Variations on a Theme of Frank Bridge, Op.10
Songs of Silence (concerto for guitar and strings) [London premiere]
Hymn to the Virgin
Cantus in memoriam Benjamin Britten
Chorale after an old French Carol
The Rio Grande
Craig Ogden (guitar)
Martin Roscoe (piano) & Fiona Mackay (contralto)
The Holst Singers
City of London Sinfonia
Thomas Guthrie – Director; Sarah Dowling – Choreographer; Kath Duggan & Conor Doyle – Dancers; Mandarava – Puppet-maker [The Rio Grande]
Reviewed by: Edward Clark
Reviewed: 30 October, 2010
Venue: Cadogan Hall, London
As befits a conductor of such notable pedigree in choral singing, Stephen Layton has a clear beat and marshals his forces in a firm and disciplined fashion. However in the orchestral field made up of excellent professionals such direction limits the ability for expression and the performance of Britten’s youthful though, in many ways, perfectly composed Frank Bridge Variations was efficient but heartless. It was as if we were listening to Stravinsky and not the composer whose best music is full of feeling and in need of tenderness and care.
Ëriks Ešenvalds is a young Latvian composer making his way through his choral music which is how Layton first encountered him. Songs of Silence, a subdued guitar concerto if ever there was one, is serious, sonorous and soporific; strictly Classic FM material you might say. In many ways this is a beautiful work, like an incessant sunset on a cloudless evening. But the sun does set and night does fall. This work could not tell the difference and no darkness settled over the music. It was merely pretty and unpretentious. Craig Ogden was the mellifluous soloist.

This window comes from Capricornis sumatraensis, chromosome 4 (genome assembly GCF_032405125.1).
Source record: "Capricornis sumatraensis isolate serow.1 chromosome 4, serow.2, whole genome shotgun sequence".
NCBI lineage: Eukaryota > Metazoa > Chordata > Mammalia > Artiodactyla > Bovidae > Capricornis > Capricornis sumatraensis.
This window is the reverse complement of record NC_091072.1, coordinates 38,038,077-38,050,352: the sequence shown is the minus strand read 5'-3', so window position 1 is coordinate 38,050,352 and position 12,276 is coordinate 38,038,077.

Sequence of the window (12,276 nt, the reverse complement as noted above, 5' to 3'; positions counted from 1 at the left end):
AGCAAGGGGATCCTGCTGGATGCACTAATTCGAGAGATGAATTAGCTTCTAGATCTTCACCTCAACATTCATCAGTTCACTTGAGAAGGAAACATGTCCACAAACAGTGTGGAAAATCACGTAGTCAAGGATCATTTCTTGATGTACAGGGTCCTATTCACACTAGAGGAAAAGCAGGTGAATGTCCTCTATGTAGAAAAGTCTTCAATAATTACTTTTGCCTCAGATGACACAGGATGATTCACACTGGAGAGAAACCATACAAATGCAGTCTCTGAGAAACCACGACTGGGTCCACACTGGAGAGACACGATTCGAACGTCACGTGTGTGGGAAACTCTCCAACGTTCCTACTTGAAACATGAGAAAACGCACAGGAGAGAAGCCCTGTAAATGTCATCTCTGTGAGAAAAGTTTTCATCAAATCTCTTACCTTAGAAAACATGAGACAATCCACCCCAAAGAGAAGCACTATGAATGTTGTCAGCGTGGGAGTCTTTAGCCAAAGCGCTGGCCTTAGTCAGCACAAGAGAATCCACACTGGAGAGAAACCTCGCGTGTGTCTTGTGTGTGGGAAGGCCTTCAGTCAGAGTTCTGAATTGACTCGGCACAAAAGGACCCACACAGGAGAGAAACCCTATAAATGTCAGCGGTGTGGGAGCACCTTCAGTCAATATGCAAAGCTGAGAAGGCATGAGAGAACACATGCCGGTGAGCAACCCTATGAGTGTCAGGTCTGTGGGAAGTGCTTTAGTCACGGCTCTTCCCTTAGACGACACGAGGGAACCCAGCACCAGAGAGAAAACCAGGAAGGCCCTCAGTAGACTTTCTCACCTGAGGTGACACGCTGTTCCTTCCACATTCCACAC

Arvo Pärt’s in memoriam to Britten is also serious and sonorous but never soporific. Night does fall and the listener is taken to a slow descent into in interior imagination of sadness for a fallen hero. The tolling bell has the last word and we are left alone to reflect on our own losses in life.
Layton managed the intricate harmonies such that the feeling of an inexorable progress towards consolation was experienced.Before and after the Pärt we heard choral music both from the emerging master and then the mature one sung with grace and poise by the Holst Singers. Here Layton discarded his baton and the sense of emotional release in his performance was tangible. A greater confidence in front of his orchestra could surely allow for a similar move away from a tendency towards a metronomic approach in non-choral repertoire.
Mind you, in his first London appearance as Artistic Director and Principal Conductor of City of London Sinfonia, Layton probably needed this aid in the final work, a rumbustious performance of Constant Lambert’s The Rio Grande, in which he organised his forces (including alto soloist and chorus) to maximum effect. We were treated to an additional delight in having two puppets help illustrate the emotions in the work. Well, puppets are all the rage at the National Theatre so there is no reason not to enjoy the skills of puppeteers to soak up the jazzy atmosphere of Lambert’s colourful work. Martin Roscoe was the excellent pianist, scampering up and down the keyboard.